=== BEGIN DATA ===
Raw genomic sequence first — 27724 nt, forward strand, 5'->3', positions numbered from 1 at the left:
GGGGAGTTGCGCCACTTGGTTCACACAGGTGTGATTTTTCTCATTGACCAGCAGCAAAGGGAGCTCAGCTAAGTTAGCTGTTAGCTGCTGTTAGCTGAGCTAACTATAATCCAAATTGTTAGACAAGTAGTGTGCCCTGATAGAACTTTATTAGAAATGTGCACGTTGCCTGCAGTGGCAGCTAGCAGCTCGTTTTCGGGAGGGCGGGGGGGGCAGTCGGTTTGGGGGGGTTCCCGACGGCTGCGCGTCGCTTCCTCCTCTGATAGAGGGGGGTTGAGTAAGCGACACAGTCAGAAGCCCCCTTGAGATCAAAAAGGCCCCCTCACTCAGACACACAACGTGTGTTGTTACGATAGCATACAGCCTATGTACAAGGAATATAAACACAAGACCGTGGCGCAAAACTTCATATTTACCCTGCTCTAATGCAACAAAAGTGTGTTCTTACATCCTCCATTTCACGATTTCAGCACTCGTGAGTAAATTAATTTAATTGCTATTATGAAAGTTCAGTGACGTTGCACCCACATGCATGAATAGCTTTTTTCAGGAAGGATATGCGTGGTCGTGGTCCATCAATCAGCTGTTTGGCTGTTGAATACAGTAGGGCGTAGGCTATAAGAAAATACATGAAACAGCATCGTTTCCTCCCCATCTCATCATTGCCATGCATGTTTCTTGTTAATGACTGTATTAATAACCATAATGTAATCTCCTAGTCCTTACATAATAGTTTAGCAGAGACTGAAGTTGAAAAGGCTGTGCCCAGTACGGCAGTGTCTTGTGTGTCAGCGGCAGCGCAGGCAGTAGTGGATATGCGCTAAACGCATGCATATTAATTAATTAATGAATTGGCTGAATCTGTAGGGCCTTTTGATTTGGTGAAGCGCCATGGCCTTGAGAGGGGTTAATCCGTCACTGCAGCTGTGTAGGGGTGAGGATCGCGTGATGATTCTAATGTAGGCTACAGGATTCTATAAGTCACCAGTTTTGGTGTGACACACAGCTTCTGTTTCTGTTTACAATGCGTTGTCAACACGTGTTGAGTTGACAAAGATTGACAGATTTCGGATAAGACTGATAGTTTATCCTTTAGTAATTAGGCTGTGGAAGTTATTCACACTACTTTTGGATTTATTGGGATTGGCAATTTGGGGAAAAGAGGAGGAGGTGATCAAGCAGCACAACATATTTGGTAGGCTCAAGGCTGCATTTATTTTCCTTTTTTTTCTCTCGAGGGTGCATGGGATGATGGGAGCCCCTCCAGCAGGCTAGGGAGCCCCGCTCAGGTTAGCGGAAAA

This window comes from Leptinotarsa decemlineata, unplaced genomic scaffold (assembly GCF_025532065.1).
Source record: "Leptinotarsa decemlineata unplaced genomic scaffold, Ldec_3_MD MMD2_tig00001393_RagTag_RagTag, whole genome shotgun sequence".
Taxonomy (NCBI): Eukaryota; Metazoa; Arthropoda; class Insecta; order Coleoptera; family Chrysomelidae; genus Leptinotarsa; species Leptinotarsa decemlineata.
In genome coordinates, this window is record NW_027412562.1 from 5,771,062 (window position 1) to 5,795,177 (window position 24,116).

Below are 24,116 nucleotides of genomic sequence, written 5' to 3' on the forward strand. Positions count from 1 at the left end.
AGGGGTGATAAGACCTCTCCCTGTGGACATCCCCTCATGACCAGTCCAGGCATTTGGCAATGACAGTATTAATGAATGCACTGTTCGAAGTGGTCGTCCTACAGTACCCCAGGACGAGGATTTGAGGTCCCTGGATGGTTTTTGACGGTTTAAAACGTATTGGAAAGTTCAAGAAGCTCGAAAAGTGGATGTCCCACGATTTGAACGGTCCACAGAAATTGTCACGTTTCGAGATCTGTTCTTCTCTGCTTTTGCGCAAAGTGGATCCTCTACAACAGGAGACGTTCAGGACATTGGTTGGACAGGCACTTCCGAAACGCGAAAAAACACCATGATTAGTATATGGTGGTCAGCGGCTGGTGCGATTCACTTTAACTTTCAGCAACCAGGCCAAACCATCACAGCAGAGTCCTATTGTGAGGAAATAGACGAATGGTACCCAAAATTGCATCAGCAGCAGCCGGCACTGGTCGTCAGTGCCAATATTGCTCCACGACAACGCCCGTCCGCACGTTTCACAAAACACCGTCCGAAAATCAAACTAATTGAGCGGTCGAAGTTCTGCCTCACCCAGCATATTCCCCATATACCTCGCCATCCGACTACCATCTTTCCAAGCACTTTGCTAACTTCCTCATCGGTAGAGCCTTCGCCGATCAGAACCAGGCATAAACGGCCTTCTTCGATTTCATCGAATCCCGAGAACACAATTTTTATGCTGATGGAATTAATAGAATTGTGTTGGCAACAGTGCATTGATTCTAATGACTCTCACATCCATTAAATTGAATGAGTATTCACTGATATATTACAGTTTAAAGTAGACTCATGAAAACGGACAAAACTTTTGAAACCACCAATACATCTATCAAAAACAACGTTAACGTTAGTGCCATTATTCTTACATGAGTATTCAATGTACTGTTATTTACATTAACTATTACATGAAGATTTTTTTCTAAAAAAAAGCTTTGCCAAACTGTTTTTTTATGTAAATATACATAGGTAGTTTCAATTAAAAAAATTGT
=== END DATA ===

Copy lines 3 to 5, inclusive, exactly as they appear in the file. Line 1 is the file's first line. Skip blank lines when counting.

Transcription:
This window comes from Leptinotarsa decemlineata, unplaced genomic scaffold (assembly GCF_025532065.1).
Source record: "Leptinotarsa decemlineata unplaced genomic scaffold, Ldec_3_MD MMD2_tig00001393_RagTag_RagTag, whole genome shotgun sequence".
Taxonomy (NCBI): Eukaryota; Metazoa; Arthropoda; class Insecta; order Coleoptera; family Chrysomelidae; genus Leptinotarsa; species Leptinotarsa decemlineata.